Friday, March 7, 2008

That's Why They Call It An Emergency

Without insurance, people have more to worry about than covering a co-pay or a deductible. They have to pay for all of their procedures, tests, drugs and physician fees. If someone without insurance needs a procedure done, they now have a few online resources that may help them choose where to have that procedure done. I searched around the web for comparison sites, found a few, but the one that was the most comprehensive and user-friendly is (

At patients can search for prices by procedure (even with or without complications), by hospital, doctor, and can also find competitive prices for drugs, dental work, and quotes for personal/group medical insurance or health savings account. Not only that, but they have an informational subset to their site where people can inform themselves on health care issues.

I decided to take for a test run. I wanted to find the facts for what an uninsured 20-something would pay if they had to have an emergency appendectomy. Mayo Clinic’s website says that appendicitis is an inflammation of the appendix; the appendix often becomes infected and requires surgery. Before or during surgery an appendix may burst and cause peritonitis, a serious infection. allows patients to get price estimates for surgeries that have no complications, mild complications or serious complications. I searched for a surgery with no complications and here are the results:

Average price for an appendectomy nationwide: $18,500
Number of hospitals in this average: 2,063

Spectrum Health Hospital
in Grand Rapids, Michigan offers the lowest cost on average for an appendectomy at $7,800.

Spectrum Health performs about 14 procedures a year.

However, if the doctor at Spectrum Health found it difficult to diagnose the patient’s condition AND there were surgery complications during the appendectomy the total cost would skyrocket- it would cost about $24,800.

Now lets compare that to if the uninsured patient went Fairview University Medical Center, the ER of choice for many students at the University of Minnesota.

At Fairview, a patient can expect to pay about $18,000 for a general appendectomy and $38,200 for an appendectomy with a tough appendicitis diagnosis and surgical complications.

There is no reasoning for the price variations and didn’t break down what is included in the price they quote. Does it include anesthesia, doctor’s fee, Emergency room costs, antibiotics, pain medications? That is something that I, as a patient, would want to know before I gave the estimates any more credibility.

Of course, I wanted to see who was behind Here is their “About Us” segment from their website.

“[ was] Founded in 2005 by Internet industry veterans from WebMD and Valicert, Vimo is funded by Bessemer Venture Partners, Trinity Ventures, and Partech International. Vimo operates out of headquarters in Mountain View, California.”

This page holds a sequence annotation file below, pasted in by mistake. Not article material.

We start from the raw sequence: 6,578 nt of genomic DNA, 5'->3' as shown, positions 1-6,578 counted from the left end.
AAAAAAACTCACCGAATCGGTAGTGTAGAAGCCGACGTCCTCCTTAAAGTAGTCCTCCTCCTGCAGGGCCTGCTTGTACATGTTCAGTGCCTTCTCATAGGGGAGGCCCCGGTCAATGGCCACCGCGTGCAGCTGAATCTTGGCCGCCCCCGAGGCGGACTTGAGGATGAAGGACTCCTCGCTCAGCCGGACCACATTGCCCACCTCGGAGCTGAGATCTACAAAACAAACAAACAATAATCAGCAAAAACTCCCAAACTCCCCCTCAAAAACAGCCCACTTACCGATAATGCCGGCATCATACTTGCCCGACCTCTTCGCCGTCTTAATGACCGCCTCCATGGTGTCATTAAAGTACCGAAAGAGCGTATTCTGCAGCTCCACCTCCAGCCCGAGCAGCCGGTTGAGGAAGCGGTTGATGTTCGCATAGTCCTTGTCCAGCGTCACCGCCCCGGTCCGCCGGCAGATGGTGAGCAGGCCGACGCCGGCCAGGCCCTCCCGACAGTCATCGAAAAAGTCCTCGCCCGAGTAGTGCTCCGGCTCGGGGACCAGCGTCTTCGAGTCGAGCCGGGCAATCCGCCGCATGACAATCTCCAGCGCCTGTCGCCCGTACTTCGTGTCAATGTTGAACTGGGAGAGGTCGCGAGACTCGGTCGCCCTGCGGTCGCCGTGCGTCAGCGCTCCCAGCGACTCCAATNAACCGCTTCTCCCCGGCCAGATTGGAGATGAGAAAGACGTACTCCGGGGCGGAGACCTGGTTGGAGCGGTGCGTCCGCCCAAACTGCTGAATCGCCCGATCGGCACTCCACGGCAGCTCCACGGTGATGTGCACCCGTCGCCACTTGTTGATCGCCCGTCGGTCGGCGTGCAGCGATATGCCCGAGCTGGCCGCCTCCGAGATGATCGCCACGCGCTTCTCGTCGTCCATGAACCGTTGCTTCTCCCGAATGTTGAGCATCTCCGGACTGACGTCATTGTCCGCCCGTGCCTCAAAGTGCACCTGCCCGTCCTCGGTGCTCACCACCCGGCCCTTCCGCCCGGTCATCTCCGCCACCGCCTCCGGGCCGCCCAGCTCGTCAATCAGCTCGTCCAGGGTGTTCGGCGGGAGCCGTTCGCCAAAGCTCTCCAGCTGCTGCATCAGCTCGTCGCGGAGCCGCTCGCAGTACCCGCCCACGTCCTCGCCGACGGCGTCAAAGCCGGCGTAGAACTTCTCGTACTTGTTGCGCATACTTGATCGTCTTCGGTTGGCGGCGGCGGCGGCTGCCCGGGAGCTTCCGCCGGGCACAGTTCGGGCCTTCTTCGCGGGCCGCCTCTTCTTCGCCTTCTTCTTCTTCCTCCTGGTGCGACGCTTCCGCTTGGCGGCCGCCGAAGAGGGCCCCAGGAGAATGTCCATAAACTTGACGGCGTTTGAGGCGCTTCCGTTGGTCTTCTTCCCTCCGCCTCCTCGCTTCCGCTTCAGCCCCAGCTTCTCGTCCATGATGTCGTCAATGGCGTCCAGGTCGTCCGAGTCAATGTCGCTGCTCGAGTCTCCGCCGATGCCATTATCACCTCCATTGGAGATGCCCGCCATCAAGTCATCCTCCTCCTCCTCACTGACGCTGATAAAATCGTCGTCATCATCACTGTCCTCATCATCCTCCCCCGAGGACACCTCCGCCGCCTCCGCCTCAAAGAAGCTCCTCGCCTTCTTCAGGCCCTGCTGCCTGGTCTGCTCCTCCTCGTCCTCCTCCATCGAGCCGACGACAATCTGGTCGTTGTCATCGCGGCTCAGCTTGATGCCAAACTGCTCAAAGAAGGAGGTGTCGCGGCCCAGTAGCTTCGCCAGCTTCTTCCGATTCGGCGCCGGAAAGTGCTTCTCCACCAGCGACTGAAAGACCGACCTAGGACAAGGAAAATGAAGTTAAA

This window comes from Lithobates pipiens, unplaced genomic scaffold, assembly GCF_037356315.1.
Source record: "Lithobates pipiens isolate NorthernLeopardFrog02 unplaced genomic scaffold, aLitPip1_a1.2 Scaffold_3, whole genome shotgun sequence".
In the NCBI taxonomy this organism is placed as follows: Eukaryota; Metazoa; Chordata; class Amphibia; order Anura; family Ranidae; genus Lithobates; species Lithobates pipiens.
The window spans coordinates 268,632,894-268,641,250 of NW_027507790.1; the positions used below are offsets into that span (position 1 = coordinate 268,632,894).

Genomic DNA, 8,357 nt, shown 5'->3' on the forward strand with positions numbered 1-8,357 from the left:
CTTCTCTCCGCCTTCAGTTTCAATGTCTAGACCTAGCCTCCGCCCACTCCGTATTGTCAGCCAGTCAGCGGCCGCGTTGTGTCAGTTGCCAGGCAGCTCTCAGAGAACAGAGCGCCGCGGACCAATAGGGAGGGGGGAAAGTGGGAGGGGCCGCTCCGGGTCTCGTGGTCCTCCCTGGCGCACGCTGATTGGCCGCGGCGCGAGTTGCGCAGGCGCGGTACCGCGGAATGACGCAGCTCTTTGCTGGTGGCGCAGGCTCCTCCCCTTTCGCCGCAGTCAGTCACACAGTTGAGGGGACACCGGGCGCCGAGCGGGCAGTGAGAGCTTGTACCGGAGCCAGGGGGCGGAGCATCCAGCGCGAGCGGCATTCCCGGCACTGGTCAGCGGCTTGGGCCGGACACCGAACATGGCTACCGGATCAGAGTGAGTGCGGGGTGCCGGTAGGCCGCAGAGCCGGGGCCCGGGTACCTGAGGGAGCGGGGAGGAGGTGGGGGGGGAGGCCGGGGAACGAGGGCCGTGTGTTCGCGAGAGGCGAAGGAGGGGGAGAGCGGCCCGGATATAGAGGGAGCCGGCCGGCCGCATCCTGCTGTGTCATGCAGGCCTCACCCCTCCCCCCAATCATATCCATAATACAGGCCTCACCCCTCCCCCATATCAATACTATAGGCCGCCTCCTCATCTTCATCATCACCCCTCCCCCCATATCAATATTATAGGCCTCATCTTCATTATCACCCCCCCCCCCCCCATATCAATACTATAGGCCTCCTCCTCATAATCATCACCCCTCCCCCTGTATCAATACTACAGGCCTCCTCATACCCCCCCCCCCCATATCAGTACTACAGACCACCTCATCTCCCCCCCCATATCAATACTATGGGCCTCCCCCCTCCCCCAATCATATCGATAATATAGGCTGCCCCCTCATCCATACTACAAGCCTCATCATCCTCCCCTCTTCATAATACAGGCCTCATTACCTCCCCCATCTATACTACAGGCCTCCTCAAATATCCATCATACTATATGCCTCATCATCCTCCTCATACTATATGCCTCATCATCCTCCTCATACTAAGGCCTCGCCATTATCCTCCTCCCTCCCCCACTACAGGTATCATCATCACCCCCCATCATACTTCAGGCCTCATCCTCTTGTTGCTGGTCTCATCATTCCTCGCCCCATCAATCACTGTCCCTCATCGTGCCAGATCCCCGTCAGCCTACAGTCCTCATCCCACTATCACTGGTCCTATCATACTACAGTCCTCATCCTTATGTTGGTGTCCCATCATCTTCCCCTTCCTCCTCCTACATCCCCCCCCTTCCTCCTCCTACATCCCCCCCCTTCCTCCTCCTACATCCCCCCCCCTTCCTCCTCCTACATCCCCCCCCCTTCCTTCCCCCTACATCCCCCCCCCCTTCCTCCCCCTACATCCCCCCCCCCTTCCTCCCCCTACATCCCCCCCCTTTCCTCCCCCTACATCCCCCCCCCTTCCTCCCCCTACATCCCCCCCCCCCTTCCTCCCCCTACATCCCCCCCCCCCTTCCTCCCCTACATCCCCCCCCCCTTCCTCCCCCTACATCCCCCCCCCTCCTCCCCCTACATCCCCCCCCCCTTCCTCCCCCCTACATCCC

I found that Bessemer Venture Partners has a hand in Sirtris Pharmaceuticals, Restore Medical, Endonetics, Circe BioMedical, Epic Therapeutics and CHD Meridian Healthcare among others. Unsure, but this may cause some conflict of interest issues. could be used as a good tool for patients to gauge medical costs but should not be used as a definitive decision making tool . Still it is very important that uninsured people at any age understand how expensive an emergency medical procedure can be- and that’s why they are emergencies- unplanned and unfunded. Could you imagine spending somewhere behind $8,000-$38,000 tomorrow?

- Alex Harkness

Tuesday, March 4, 2008

Mike Huckabee's Health Care Ideas

Huckabee also takes a very different approach to health care. He argues the private sector should compete and bring down the cost of care. He disagrees with universal health care, though he concedes the current health care system is broken. He does argue for consumer-based health care rather than the focus on employer:

"The health care system in this country is irrevocably broken, in part because it is only a "health care" system, not a "health" system. We don't need universal health care mandated by federal edict. We do need to get serious about preventive health care. I advocate policies that will encourage the private sector to seek innovative ways to bring down costs.

I value the states' role as laboratories for new market-based approaches.

When I'm President, Americans will have more control of their health care options, not less.
As President, I will work with the private sector, Congress, health care providers, and other concerned parties to lead a complete overhaul of our health care system.